Here’s another fun project we did in our booth at the recent CHA Craft Super Show in Anaheim. Again, this completely proves neither lack of space nor limited time are sufficient excuses for not making your own home décor. The other lesson from this tutorial is how a clever bit of geometry can transform a plain square pillow into a much more interesting pieced pillow. Start with a square and slice it into pieces, then put it all back together again. The only thing to remember is to add ½” to each piece anywhere there’s going to be a seam. As I always say, after all the time I spent hating math in school, Mrs. Martinsen was right, I do use it all the time!
Sewing Tools You Need
- Any Sewing Machine (we recommend the Janome DC2010)
Fabric and Other Supplies
- All our pillows were made from scraps we had on hand, but if you want to purchase fabric, ½ yard of 45″ wide fabric is plenty for any one fabric choice. See our Fabric Choices list below to see exactly which fabrics we mixed and matched.
- 12″ x 12″ pillow insert: one per pillow or one small bag of fiber fill per pillow: we used pillow forms for all but the “Matched Squares” pillow – that one was stuffed with fiber fill.
- Lightweight paper for drawing pillow front and pillow back pattern pieces
- All purpose thread to match
- Contrasting thread for topstitching on “Diagonal” pillow style (optional)
- See-through ruler
- Measuring tape
- Fabric pencil
- Iron and ironing board
- Scissors or rotary cutter and mat
- Straight pins
Our Fabric Choices:
Diagonal Pillow #1:
- Center panel is Amy Butler’s Nigella in Ritzy Stripe – Forest.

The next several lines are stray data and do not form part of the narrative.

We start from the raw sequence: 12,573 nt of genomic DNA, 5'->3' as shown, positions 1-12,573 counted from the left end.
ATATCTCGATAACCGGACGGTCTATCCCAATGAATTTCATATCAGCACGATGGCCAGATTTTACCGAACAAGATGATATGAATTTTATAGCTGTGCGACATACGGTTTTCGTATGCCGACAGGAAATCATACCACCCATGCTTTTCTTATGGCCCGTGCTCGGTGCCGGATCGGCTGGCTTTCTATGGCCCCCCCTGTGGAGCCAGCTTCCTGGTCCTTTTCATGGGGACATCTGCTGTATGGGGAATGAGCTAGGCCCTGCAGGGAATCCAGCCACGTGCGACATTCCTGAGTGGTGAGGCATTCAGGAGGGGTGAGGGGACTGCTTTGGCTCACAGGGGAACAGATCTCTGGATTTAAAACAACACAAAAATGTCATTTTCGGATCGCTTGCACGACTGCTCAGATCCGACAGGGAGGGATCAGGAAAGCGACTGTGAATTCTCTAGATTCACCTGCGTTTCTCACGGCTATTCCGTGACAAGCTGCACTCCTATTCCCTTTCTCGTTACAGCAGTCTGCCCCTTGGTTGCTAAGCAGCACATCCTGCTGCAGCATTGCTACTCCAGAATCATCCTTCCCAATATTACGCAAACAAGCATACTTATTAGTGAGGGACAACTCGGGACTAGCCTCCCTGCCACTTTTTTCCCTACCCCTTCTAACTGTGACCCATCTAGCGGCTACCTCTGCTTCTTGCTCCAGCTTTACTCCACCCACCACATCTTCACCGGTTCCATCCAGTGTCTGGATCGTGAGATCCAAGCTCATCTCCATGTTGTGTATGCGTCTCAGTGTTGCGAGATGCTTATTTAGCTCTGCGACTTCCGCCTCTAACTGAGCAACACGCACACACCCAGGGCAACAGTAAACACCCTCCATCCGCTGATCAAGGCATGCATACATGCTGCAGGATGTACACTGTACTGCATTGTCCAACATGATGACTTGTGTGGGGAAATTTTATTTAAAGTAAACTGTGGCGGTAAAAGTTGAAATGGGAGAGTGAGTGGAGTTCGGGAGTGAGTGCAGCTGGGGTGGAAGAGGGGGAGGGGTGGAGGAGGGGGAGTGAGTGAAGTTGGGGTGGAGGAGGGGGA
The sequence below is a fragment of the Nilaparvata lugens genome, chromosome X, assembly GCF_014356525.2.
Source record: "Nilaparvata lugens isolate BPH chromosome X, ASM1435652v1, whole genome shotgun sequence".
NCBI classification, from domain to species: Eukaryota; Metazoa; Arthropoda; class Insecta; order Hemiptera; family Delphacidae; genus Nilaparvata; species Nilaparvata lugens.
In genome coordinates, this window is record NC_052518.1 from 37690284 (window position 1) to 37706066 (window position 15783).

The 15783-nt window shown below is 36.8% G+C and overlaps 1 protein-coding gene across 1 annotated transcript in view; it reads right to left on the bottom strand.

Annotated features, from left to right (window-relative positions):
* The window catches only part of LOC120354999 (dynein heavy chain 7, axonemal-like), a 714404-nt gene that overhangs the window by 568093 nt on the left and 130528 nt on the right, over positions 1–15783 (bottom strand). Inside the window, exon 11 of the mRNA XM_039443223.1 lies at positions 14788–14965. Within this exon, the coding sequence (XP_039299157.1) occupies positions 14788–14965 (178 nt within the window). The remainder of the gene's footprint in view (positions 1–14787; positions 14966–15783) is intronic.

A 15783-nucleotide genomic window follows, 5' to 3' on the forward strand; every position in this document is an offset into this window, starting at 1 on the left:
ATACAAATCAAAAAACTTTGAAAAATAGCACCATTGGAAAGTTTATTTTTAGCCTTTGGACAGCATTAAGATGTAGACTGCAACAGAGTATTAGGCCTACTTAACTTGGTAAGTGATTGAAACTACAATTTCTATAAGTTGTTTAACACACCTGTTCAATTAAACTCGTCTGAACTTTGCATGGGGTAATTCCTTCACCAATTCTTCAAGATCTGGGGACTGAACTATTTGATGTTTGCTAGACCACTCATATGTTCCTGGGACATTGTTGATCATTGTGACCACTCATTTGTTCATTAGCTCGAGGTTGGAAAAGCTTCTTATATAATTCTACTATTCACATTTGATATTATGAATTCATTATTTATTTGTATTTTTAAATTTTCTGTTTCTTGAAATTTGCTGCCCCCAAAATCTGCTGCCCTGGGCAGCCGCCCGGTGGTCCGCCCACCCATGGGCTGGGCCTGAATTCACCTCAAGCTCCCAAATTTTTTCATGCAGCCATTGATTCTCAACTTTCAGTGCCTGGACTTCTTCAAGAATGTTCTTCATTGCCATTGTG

- Side triangles are Amy Butler’s Nigella in Water Lotus – Forest.
- One side is Amy Butler’s Nigella in Water Lotus – Forest, the other side is Amy Butler’s – Nigella in Ritzy Stripe – Forest.
Diagonal Pillow #2:
- Center panel is Sandi Henderson’s Farmer’s Market in Henna Garden – Turquoise.
- Side triangles are Amy Butler’s Nigella in Wood Fern – Forest.
- One side is Amy Butler’s Nigella in Wood Fern – Forest, the other side is Sandi Henderson’s Farmer’s Market in Henna Garden – Turquoise.
Matched Squares Pillow:
Front and back are made up of two squares each of:
- Paula Prass’ Flights of Fancy in Tiled Garden – Summer (red and blue) and Paula Prass’ Flights of Fancy in Tiled Garden – Ocean (yellow and turquoise).
Fussy Cut Pillow:
- Panel is cut from Amy Butler’s Nigella in Primrose – Pewter.
- Both sides are Sandi Henderson’s Farmer’s Market in Henna Garden – Turquoise.
All our pillows are 12″ x 12″ finished. Our standard directions for cutting patterns for an envelope pillow are as follows:
To do a plain front/back pillow with a slip stitch closure, you simply cut two “Pillow Fronts” as described above, because your front and back are identical.
Cutting the pieces for a Diagonal pillow
- Start with a 13″ x 13″ square. Make three folds: in half one way, in half the other way, and diagonal. Fold and press so you can see your crease lines.
- From your center point, measure 3″ in each direction and make a positioning dot. Move up and then down the diagonal crease, measuring 3″ to the left and 3″ to the right and make additional dots. Use your see-through ruler to connect the dots. Cut out the center panel pattern piece along the drawn lines.
- Make another 13″ x 13″ square, and again make three folds as you did above.
- From your center point, measure 2½” to one side and make a positioning dot. Move up and then down the diagonal crease, measuring 2½” to the same side and make additional dots. Use your see-through ruler to connect the dots. Cut out the side triangle pattern piece along the drawn line.
- Using your two pattern pieces and your chosen fabrics, cut one center panel and two side triangles for each pillow front you wish to make.
- For the back pieces, as shown above, you need two pieces of fabric to make your envelope closure. Each piece should be cut to 10½” x 13″. We used coordinating pieces to our front fabrics.
NOTE: If you’re using a directional print, be careful about which direction you cut each fabric. When the closure is finished, the two hemmed 13″ sides will overlap; you don’t want one pattern going one way and one the other, it’ll make you a little dizzy.
Cutting the pieces for a Matched Squares pillow